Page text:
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A love letter to all libraries and the wonderful people who work in them.
One cannot overestimate their value to the community.
Very enjoyable read. Orlean is a great storyteller, and I liked how the story expanded to explore interesting asides about the history of libraries and the people who appreciate them. I couldn't stop telling people around me cool tidbits I learned from this book!
I love how Orlean's conversational voice draws the reader in. Her love for libraries and stories and history is compelling, and a reflection of my own love. It's a strange main tale to be sure, of a devastating library fire and the enigmatic compulsive liar who possibly set it, woven around a series of vignettes about the many aspects of library service. Some of Orlean's musings felt like a strike to my heart; others felt a little flat or unfinished. Overall, I think Orlean did a lovely job of conveying the power of libraries and how they'll be around for as long as people wish to hold onto stories.
What a treat! Have been able to spend the time at home with "The Library Book". Have been following up on Charles F. Lummis one of the more colorful librarians. Reading his "A Tramp across the Continent" . He walked for 143 days from Cincinnati to Los Angeles starting in sept 11, 1884. Hope the book and I survive the corona virus.
A book to read while I was missing the library during the shutdown. Lots of different threads here and they didn't all tie up at the end and, while I don't care as much about the LA library as someone living there, I appreciated the general reflection on the history and value of libraries in society.
I listened to the audiobook on RB Digital. The use of the Los Angelos Central Library fire was a great way to tell the story of libraries and their role in communities. Interspersed between the fire, arson investigation, and trial, are stories about how a book burns, how a library is created, the library as a community hub, the future of libraries, and other stories.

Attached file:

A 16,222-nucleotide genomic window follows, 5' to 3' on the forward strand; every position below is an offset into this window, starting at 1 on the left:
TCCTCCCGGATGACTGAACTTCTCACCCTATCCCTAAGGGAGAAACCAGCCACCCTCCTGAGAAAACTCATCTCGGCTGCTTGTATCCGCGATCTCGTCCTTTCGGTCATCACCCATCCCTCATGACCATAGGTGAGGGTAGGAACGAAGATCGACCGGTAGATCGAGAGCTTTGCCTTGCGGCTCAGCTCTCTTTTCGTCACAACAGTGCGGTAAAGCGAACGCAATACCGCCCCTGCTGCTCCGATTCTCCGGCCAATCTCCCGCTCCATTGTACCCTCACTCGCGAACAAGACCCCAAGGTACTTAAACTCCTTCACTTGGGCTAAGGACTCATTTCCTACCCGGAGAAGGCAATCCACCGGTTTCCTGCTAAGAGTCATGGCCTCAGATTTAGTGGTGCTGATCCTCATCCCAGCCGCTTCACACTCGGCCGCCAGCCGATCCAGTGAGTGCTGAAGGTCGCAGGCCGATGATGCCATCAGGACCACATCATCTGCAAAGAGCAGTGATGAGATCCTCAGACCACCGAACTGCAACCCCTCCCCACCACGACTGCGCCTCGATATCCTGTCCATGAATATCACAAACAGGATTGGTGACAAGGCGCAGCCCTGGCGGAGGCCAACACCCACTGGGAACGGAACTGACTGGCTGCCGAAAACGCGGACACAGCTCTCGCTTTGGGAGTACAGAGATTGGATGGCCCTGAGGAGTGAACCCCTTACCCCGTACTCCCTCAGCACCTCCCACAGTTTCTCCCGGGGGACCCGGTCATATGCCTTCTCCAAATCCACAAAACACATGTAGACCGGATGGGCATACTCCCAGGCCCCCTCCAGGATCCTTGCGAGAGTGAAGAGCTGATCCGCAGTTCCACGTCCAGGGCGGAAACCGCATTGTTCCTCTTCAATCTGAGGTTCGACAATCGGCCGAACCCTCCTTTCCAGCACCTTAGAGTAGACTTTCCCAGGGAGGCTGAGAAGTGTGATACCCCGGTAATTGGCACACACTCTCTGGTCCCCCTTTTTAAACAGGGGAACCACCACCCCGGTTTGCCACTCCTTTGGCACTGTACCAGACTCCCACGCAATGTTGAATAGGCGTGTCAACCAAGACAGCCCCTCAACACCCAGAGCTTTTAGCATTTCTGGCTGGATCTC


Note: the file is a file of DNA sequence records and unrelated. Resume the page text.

I enjoyed it. It was a good choice while waiting for our library to reopen during this CoVid pandemic.
I thoroughly enjoyed the mix of Los Angeles Central Library history, speculating as to how the fire started and whether or not Harry Peak had anything to do with, and the amazing description of the fire itself. The amount of research, interviewing, and personal interest in libraries and their patrons' behavior was entertaining and enlightening. Central Library as with other aspects of Los Angeles is unique and captivating. If you have any interest at all in books or libraries, you should read this book.
My wife read and loved this book; we discussed her progress daily. I'm an aficionado of the original architect and know the architect who did the restoration and addition. Can vividly remember the first time coming across the pre-fire Central Library, at night, just around the corner from my hotel: it was stunning, way exotic even by LA standards. And even better as restored, if you can somehow overlook the loss of hundreds of thousands of books, many of them irreplaceable documents of early Southland history. If you care about libraries -- and why would you be reading a library string otherwise? -- you will likely find this a valuable read.
I think it would have been a great book without so much focus on the LA library fire...
In 1986 there was a fire that lost 400,000 books and damaged 750,000 more, and few people heard about it outside of the Library world and Los Angeles because it happened the same day as Chernobyl. Where the event would have been shocking for a country on any other day, it was relegated to a back page of the newspaper, an event of little note. The Library Book is more than just a look at this fire, it's an ode to where libraries started and what they've become in your communities. Where they started as fairly exclusive places for people with means to borrow books, libraries are now one of the only places that anyone can come and sit without being disturbed as long as they follow a few basic rules of decorum.